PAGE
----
Cristina is an Italian fashion designer and activist using fashion, and especially knitwear design, as her tools for social activism and transmission of values.
Chambre Fluide - Hello Cristina, let’s start talking about your interest in fashion and particularly for knitwear. When and how did it begin?
Cristina Falsone - Hi there! Well, I can say my interest in fashion started since I was born: my mum is a seamstress of tailored clothes for ceremonials, she learned her job from the sisters of my grandpa. When I was a little child, I was surrounded by her clothes and young trainees who wanted to learn “the art of the craft”. In this context my grandma was the solid figure who gave me the curiosity to investigate the world of knitwear. She was crocheting all day, I remember her like in a serious mood and always busy sewing.
CF - When you start a new project, how do you begin and where do you take inspiration from? Can you describe your creative process?
CrF - Yes, sure! When I start a new project, I do a lot of research and I investigate what phenomena are behind my idea and how many people are linked with it. In general, I like to explore what I don't know really well; I’m a curious person.
For a fashion project I usually start from a certain piece of fabric, or I like to study the origins of a mise or a particular cut. I’m quite impulsive as a person and during creative projects I let myself flow and take on different vibes that come to me. That's the reason why the creative process for me is very slow.
CF - We would like to ask you to talk more specifically about your work, Brandelli.
CrF- Brandelli ("Shreds") is the result of my research project for my MA graduation thesis in Fashion at IUAV University of Venice. I took the pictures by myself at Gran Balon in Turin, and they document the collection of broken knits, assembled and stitched back together through the use of darning stitches, crochet stitches and linking stitches, in an overall redesign operation.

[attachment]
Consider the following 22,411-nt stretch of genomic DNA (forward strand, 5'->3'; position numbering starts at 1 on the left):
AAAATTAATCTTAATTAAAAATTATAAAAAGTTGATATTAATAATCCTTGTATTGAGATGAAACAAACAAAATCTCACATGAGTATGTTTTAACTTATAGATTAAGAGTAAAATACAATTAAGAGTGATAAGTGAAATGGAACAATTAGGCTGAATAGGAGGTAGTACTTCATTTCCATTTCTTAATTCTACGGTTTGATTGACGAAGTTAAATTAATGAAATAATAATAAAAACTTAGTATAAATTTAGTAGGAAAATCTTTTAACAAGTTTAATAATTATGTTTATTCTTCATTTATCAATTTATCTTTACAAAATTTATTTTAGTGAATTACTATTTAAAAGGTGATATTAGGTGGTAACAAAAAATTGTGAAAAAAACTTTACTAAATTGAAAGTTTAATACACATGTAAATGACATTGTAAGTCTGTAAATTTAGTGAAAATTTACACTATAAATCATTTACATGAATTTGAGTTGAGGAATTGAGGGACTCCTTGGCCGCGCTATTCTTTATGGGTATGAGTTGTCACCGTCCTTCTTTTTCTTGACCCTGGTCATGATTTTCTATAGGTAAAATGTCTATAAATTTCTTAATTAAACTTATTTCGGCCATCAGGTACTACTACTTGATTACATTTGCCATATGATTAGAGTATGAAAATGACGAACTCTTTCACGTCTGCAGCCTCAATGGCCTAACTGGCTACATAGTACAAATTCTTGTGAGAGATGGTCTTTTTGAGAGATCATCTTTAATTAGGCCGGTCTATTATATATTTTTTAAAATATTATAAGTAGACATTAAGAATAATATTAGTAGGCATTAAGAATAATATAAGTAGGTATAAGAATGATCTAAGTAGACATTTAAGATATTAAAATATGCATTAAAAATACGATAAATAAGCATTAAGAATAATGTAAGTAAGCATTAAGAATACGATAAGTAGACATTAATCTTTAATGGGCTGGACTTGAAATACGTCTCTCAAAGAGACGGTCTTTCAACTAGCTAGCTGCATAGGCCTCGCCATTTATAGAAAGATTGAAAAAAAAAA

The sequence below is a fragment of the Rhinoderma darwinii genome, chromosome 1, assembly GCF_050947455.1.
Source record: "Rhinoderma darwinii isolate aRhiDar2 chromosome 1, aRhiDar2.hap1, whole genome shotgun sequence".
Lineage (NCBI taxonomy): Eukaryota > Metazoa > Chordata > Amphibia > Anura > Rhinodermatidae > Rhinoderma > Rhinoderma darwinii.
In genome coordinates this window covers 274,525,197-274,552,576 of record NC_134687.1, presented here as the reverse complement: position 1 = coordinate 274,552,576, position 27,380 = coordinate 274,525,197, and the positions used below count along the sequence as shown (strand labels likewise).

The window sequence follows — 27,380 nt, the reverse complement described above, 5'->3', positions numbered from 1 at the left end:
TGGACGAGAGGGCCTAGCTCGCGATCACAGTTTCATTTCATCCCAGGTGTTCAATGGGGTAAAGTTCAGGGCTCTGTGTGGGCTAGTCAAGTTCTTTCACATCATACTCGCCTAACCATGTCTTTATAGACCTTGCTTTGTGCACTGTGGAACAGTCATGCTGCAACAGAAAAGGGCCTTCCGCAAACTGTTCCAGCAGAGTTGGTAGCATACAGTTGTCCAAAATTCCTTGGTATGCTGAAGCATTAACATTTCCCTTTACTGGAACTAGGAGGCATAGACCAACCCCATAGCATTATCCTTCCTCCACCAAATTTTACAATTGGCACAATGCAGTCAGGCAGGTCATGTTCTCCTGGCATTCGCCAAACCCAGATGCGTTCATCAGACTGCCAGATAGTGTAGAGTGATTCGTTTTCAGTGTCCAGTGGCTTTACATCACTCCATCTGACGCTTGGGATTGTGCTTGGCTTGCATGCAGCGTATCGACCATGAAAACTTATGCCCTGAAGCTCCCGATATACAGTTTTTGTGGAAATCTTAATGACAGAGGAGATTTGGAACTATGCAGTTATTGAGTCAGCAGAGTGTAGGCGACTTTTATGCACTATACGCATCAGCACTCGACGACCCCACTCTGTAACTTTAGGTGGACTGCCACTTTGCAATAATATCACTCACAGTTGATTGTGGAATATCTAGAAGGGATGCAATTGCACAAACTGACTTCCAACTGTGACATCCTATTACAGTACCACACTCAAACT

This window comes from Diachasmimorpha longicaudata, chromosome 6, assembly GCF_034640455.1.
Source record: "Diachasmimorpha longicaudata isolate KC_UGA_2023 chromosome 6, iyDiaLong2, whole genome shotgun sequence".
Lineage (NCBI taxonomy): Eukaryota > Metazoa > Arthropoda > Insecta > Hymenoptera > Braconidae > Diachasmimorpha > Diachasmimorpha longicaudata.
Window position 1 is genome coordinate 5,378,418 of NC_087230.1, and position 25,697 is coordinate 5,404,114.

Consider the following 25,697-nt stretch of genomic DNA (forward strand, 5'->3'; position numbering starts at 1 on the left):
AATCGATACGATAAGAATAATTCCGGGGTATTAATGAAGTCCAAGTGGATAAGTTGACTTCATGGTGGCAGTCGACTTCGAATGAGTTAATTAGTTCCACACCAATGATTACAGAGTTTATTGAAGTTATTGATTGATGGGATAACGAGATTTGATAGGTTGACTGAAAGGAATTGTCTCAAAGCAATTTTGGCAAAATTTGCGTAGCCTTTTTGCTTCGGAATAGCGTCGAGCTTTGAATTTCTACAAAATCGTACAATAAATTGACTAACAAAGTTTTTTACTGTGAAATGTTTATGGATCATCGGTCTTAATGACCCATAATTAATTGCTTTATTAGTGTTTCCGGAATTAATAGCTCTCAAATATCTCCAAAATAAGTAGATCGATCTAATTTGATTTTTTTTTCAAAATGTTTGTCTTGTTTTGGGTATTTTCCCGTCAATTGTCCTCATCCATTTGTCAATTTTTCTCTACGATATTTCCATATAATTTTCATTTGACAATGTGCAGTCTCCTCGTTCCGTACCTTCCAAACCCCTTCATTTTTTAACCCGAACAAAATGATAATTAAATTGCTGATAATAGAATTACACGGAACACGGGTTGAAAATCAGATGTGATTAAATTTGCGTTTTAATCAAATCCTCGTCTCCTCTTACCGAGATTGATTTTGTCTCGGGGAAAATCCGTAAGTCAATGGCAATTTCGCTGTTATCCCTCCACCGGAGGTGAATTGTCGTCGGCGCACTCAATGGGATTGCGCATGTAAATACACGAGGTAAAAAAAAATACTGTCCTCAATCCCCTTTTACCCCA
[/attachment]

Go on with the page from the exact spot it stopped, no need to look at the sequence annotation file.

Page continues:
The reuse of knitted garments led me to explore the DIY (do it yourself) practices developed in the 1970s as a method for building, modifying or repairing an object without the direct help of specialized industrial design machines and in particular with an alternative assembly and reuse of “fast fashion” pieces. This DIY action was sparked by various reasons and by applying a set of specific analytical selection criteria, as the final goal was to improve the identity and value of second-hand items of knitted clothing.
The resulting collection consists of four garments that were first other items which have been disassembled, re-assembled and stitched back together with hemp thread in linen blend and synthetic thread.
CF - Re-use is a central topic in your research. Can you tell us why it is so important to you and how you support this principle through the knitwear?
CrF - Through the “Brandelli” collection, I intend to demonstrate how knitwear is a practice that - even more so today - has an important social and cultural value, which can be conveyed also through contemporary fashion design, in artistic contexts and culture-focused initiatives. This research and its photographical documentation allowed me to take part in a project with the municipality of Turin called "Diritto e Rovescio” ("Right and Reverse") where I was able to delve into the re-emergence of the handmade, the idea of reuse and the precious and widespread craftsmanship in which knitwear is rooted. The experience matured there, reinforced my conviction and will to use fashion, and especially knitwear design, as my tools for social activism and transmission of values.